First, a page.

The Little Lessons of Law School


Law school is full of little lessons, things you’ll miss if you’re paying too much attention to the details of rational basis review or the law surrounding an arbitrary and capricious regulation.  In the interest of helping those students who were conscientiously taking notes instead of jotting down snarky little comments (or tweeting random professor quotes) and giving some heads up to anyone considering law school, I’ve compiled a list of my own favorite “little lessons” from my professors.

        • Law school will not make you a better person.  In fact, a good lawyer’s ability to see the strengths of both sides of an argument will only increase one’s natural suspicion.
        • At some point, you will find yourself agreeing with Scalia.  It’s pretty much the law school equivalent of losing your virginity.  (As with most “law school equivalents” it’s rather less fun than the real thing.)
        • Judges are usually not good sources of legal writing.  No matter what Richard Posner thinks.
        • In the conclusion section of a brief, it is very important that you actually come to a conclusion. It’s generally best to actually include a request for some form of relief as well since, presumably, your client wants the court to do something. (You should not, however, request that the court “kiss [your] ass.”)
        • If you’re reading an opinion and you have to ask yourself, “what were they thinking,” the answer is that they probably weren’t.  A lot of the time a judicial opinion is simply a means to justify whatever outcome the judge thinks is “fair.”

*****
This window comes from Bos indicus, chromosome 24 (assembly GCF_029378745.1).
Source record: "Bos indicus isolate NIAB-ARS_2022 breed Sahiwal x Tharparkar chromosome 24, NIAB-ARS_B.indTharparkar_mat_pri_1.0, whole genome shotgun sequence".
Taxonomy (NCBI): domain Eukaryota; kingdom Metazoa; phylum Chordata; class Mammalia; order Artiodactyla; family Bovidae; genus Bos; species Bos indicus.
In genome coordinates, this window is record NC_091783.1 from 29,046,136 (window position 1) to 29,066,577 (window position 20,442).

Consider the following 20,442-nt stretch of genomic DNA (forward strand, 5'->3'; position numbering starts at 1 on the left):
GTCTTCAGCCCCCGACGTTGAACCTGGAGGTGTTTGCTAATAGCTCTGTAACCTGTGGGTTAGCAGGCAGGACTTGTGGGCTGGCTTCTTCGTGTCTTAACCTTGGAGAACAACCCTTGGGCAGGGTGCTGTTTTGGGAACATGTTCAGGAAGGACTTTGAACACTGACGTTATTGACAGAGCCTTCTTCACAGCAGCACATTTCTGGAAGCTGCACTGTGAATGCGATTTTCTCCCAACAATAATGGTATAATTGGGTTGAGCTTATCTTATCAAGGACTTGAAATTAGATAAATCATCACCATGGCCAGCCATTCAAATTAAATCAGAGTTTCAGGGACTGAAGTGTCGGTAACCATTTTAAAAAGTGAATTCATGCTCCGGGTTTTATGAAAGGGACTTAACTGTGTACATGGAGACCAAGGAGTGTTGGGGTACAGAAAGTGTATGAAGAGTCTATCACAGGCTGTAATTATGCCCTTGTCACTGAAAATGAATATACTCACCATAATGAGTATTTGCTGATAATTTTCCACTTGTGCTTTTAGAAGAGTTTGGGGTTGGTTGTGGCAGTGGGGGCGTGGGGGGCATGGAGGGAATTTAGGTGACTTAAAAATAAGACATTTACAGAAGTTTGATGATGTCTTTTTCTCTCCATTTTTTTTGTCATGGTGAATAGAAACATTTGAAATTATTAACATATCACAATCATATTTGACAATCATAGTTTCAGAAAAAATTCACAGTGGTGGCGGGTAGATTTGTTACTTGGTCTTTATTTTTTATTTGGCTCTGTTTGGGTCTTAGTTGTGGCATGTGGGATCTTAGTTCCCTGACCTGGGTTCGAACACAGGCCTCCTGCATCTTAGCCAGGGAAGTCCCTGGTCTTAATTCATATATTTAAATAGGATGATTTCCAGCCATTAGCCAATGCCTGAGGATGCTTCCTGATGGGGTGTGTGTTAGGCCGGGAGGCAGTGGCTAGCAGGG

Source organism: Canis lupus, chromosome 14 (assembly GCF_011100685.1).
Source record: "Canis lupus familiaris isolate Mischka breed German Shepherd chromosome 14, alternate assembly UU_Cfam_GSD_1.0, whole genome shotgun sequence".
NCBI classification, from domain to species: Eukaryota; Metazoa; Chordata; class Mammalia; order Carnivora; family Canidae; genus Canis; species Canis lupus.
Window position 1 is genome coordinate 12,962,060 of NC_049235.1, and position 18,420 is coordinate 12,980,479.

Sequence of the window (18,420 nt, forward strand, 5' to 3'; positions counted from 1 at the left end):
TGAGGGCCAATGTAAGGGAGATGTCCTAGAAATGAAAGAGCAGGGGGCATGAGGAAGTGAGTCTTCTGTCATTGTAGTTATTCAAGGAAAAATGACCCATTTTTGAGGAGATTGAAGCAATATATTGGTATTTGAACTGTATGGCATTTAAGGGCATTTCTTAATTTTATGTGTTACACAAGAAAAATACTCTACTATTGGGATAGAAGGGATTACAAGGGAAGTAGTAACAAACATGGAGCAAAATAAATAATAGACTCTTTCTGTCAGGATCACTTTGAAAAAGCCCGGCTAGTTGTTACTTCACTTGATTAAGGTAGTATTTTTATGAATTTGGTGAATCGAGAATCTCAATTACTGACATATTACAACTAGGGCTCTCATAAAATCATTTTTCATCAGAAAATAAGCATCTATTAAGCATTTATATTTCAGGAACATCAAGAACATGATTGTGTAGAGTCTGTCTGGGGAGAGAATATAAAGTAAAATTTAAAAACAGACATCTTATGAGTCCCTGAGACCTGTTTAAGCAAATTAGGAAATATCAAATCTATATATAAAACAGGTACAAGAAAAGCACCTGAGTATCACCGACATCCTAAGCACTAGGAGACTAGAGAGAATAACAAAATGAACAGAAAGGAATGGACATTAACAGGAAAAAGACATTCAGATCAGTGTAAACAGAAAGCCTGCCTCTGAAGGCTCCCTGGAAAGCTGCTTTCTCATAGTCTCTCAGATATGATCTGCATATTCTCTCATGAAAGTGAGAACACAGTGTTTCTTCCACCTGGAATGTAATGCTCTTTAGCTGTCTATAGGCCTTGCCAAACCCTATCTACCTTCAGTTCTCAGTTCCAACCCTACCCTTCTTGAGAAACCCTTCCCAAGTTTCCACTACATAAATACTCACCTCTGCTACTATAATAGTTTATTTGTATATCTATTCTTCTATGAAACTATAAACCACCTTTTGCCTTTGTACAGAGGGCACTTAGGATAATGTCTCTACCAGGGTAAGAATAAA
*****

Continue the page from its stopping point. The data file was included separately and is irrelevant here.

• Relying on the other party’s incompetence is never sound trial strategy.  Unless you’re up against this guy.
        • Children are not per se mentally defective.
        • Appearing to know what you’re doing can often be enough.
        • If a court opinion said that elephants could fly, somewhere a law student would be putting that in his notes as though it were completely and utterly true.  Don’t be that student.
        • If you come to the law asking for help, the law’s response will always be, “why should I?” The most morally righteous cause in the world will still fail if you can’t substantiate your legal position so be right, but be legally meticulous too.
        • Your responsibility is to your client, not to justice. This sucks sometimes.
        • Anything in a contract can be modified, including a clause which says it cannot be modified.
        • If you are rude to the court staff, you’re dead. There will be nothing that goes in your favor from that point forward.
        • Any time someone begins a sentence with the word “son,” you know that you’re going to get in trouble.
        • If a trick works on a three-year-old, it will probably work on a client.
        • “It depends” is a great answer on a law school exam. It is not a great answer from the perspective of most clients.
        • You should not become a lawyer because you love the law, you should become a lawyer because you are fascinated by the law.

In conclusion, I hereby request the following relief: that these little lessons make you a better person – or at least a better lawyer.

Post image from Shutterstock

The Northwest 3L spent 6 years in the "real world" cultivating cynicism and a dim view of humanity in the telecom and software consulting industries before deciding that the best way to deal with having zero debt in a down economy was to load up on student loans and truck on off to law school. Asked for a description, his friends replied, "says inappropriate things." Grainy, out-of-focus film footage suggests that he attends law school somewhere in the Pacific Northwest.

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